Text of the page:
IN JUNE 1969, just three months prior to his Peace Corps project termination conference in Brazil, Frank meets a young Brazilian girl with beautiful blue eyes at a James Bond movie, and twelve days later he asks her to marry him.
Brooklyn, NY to Bocaiúva, Brazil tells the story of the unlikely chain of circumstances which led to Frank meeting Lena. The author traces these circumstances all the way back to his childhood in the East New York neighborhood of Brooklyn, where he experiences the closeness of his extended Jewish family and the warmth of Puerto Ricans with whom his father came into contact. A homestay with a family in Mexico, in 1964 as part of his undergraduate major in Spanish, heightens his fascination with Latin American culture.
Frank tells in a lighthearted manner of his adventures and blunders while hitching rides around Europe in the summer of 1966 and as grad student and part-time hippie and political activist in Berkeley, California in 1966 and early 1967. When his student deferment ends, Frank renews his long-time interest in joining the Peace Corps as alternative to being drafted and sent to Vietnam. The narrative relates the drama of his draft board ordering him to take physical exams prior to receiving an invitation from the Peace Corps. His invitation from the Peace Corps comes just in time.
Arriving in Brazil, Frank has to deal with culture shock of life in a small Brazilian town. He tells of successes and failures in organizing agricultural youth clubs, and rural health and school-to-school projects; the loneliness he faces; the agony he feels with the news of the assassination of Martin Luther King and Bobby Kennedy; and the tensions of political turbulence in the context of the Vietnam War and United States government support of Brazil’s military dictatorship.
In early June, 1969, Frank meets Lena and soon after is introduced to her Catholic family in Bocaiúva. They marry just two months later and move to New York, where Lena first meets Frank’s Jewish family.
There the young couple must cope with the stress of Lena’s culture shock of life in Brooklyn, and the nightmare that Frank could still be drafted and sent to Vietnam. Frank begins work with a regional anti-poverty agency in Boston and the young couple begins to raise a family.
In 1980, Frank and Lena decide to move back to Brazil, once again starting over and facing new challenges in yet another chapter of their bicultural lives. Frank is hired by a Brazilian university and his career lasts until retirement in 2010.
In 1965 Frank graduated with honors in Spanish from Brooklyn College, and obtained an MA in Latin American History from the University of California-Berkeley, in December 1966. During the period of 1989 to 1993, while on leave from the Universidade Federal de Viҫosa (UFV), Brazil, he obtained MS and PhD degrees in sociology from the University of Wisconsin-Madison. As a professor at the UFV, he received honors for work with people displaced by hydroelectric dams.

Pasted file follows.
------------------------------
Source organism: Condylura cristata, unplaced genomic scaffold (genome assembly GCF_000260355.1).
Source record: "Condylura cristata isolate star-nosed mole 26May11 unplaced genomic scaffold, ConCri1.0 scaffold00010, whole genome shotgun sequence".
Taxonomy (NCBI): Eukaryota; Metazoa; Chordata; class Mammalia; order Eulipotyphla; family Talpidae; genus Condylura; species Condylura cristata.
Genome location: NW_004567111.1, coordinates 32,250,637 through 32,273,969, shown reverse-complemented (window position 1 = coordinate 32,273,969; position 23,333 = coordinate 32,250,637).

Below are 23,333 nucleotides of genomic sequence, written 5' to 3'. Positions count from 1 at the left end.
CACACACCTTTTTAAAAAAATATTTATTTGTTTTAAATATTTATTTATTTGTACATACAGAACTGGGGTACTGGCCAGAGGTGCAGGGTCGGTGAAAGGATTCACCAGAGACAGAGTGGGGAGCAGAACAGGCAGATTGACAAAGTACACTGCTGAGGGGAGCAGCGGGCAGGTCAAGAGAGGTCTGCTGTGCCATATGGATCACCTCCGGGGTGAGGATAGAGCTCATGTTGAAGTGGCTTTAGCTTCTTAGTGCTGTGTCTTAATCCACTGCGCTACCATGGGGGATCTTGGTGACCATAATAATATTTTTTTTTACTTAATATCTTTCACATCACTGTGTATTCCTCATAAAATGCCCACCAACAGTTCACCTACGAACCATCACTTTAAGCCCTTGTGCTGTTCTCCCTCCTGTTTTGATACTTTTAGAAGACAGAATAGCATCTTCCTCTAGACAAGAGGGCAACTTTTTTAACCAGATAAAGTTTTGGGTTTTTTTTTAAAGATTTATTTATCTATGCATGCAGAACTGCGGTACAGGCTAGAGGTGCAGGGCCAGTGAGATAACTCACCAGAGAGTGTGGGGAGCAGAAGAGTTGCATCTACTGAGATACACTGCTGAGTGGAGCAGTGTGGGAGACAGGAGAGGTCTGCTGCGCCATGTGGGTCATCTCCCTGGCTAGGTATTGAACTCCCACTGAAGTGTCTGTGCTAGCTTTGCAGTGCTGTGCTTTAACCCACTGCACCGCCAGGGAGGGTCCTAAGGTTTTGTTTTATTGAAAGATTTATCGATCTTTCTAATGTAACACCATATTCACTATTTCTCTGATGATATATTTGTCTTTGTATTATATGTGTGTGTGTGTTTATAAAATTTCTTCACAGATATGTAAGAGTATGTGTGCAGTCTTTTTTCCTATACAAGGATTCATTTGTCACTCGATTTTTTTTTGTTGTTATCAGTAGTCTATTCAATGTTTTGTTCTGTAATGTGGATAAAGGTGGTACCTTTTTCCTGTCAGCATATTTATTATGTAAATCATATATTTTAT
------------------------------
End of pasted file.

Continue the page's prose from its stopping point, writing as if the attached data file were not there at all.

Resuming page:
After retirement in 2010, Frank felt nostalgia about his experience with the Peace Corps. In browsing the Internet, he discovered Peace Corps Worldwide and decided that he could write his book and have it published in the United States while living in Brazil. Writing the first full draft took him about one and a half years, with an additional year for revisions.
Frank says that writing a book was a great retirement project, since he had time to recall, reflect, and review his Peace Corps experience. He often had important recollections during early morning hours in bed, while still half-asleep. He usually worked at the computer in a block of at least two hours at a time. Several times he did hand-written sections of a chapter while away from the computer.
Early in the writing process he called on several friends — an author of children’s books and two longtime friends, one from the Peace Corps, the other from his student years at Brooklyn College and at Berkeley. The latter two read the entire first draft and provided critiques and suggestions that helped in emphasizing certain aspects, such as writing more about Lena and her family.
In writing the second half of the book, Frank often called on Lena for her recollections, to learn more about her life before they met, to bounce off ideas and emphases in his writing, and to help choose photos. Frank notes that Marian Beil, of Peace Corps Worldwide, was very helpful in influencing him to omit much detail unrelated to the primary story line as well as providing assistance in improving the quality of old photos.
Brooklyn, NY to Bocaiúva, Brazil: A Peace Corps Love Story
Franklin D. Rothman (Brazil 1967–69)
Peace Corps Writers
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